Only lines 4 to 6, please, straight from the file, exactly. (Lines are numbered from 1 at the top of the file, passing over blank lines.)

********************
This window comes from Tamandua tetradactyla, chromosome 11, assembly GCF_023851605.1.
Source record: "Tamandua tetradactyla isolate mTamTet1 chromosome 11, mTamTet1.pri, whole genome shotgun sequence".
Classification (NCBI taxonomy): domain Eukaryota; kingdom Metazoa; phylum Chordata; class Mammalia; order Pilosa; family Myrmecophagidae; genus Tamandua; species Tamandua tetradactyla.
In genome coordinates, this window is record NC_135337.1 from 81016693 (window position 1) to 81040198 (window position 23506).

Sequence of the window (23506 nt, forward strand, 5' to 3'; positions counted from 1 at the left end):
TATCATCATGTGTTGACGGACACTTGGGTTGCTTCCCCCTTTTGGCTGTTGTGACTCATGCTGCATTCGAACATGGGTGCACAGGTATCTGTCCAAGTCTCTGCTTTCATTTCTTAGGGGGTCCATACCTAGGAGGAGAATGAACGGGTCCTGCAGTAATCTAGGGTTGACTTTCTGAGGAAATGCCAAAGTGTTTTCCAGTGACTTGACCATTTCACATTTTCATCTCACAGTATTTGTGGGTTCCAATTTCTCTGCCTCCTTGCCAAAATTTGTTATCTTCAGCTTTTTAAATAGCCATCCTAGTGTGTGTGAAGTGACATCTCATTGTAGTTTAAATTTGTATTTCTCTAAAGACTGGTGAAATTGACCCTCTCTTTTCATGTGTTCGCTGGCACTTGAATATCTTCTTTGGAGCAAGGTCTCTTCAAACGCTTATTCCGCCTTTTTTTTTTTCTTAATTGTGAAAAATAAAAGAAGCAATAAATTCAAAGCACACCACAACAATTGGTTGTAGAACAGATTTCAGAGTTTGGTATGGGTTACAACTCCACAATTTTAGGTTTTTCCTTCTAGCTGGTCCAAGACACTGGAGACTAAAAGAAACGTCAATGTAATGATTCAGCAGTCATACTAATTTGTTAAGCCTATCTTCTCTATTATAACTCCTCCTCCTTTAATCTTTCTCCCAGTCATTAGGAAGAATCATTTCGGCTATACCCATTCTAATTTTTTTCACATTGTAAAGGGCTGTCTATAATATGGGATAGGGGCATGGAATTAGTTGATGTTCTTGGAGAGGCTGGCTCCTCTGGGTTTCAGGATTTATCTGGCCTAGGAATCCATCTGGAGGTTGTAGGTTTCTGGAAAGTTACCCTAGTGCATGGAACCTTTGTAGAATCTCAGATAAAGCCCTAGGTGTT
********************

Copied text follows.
In genome coordinates, this window is record NC_135337.1 from 81016693 (window position 1) to 81040198 (window position 23506).

Sequence of the window (23506 nt, forward strand, 5' to 3'; positions counted from 1 at the left end):
TATCATCATGTGTTGACGGACACTTGGGTTGCTTCCCCCTTTTGGCTGTTGTGACTCATGCTGCATTCGAACATGGGTGCACAGGTATCTGTCCAAGTCTCTGCTTTCATTTCTTAGGGGGTCCATACCTAGGAGGAGAATGAACGGGTCCTGCAGTAATCTAGGGTTGACTTTCTGAGGAAATGCCAAAGTGTTTTCCAGTGACTTGACCATTTCACATTTTCATCTCACAGTATTTGTGGGTTCCAATTTCTCTGCCTCCTTGCCAAAATTTGTTATCTTCAGCTTTTTAAATAGCCATCCTAGTGTGTGTGAAGTGACATCTCATTGTAGTTTAAATTTGTATTTCTCTAAAGACTGGTGAAATTGACCCTCTCTTTTCATGTGTTCGCTGGCACTTGAATATCTTCTTTGGAGCAAGGTCTCTTCAAACGCTTATTCCGCCTTTTTTTTTTTCTTAATTGTGAAAAATAAAAGAAGCAATAAATTCAAAGCACACCACAACAATTGGTTGTAGAACAGATTTCAGAGTTTGGTATGGGTTACAACTCCACAATTTTAGGTTTTTCCTTCTAGCTGGTCCAAGACACTGGAGACTAAAAGAAACGTCAATGTAATGATTCAGCAGTCATACTAATTTGTTAAGCCTATCTTCTCTATTATAACTCCTCCTCCTTTAATCTTTCTCCCAGTCATTAGGAAGAATCATTTCGGCTATACCCATTCTAATTTTTTTCACATTGTAAAGGGCTGTCTATAATATGGGATAGGGGCATGGAATTAGTTGATGTTCTTGGAGAGGCTGGCTCCTCTGGGTTTCAGGATTTATCTGGCCTAGGAATCCATCTGGAGGTTGTAGGTTTCTGGAAAGTTACCCTAGTGCATGGAACCTTTGTAGAATCTCAGATAAAGCCCTAGGTGTT